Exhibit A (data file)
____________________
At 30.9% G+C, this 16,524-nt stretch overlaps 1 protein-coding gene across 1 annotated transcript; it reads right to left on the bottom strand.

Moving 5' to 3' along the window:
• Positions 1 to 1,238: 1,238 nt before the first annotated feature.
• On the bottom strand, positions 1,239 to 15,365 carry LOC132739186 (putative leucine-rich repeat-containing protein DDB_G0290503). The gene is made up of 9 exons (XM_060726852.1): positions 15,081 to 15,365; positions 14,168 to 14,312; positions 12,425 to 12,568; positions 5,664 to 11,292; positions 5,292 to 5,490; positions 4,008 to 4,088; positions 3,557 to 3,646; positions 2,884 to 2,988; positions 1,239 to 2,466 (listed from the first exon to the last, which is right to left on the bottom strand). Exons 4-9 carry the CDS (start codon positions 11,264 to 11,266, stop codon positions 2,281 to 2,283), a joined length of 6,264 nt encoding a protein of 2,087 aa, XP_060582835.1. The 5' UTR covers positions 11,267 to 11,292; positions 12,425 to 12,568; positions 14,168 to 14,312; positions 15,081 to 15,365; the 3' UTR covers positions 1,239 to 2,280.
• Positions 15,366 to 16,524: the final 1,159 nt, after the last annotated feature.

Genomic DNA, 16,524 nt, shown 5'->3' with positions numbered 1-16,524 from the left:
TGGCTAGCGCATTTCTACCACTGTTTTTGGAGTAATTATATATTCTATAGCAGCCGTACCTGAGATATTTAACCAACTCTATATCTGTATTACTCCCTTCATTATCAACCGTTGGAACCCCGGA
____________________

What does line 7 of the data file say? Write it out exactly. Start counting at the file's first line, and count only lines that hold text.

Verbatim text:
TGGCTAGCGCATTTCTACCACTGTTTTTGGAGTAATTATATATTCTATAGCAGCCGTACCTGAGATATTTAACCAACTCTATATCTGTATTACTCCCTTCATTATCAACCGTTGGAACCCCGGA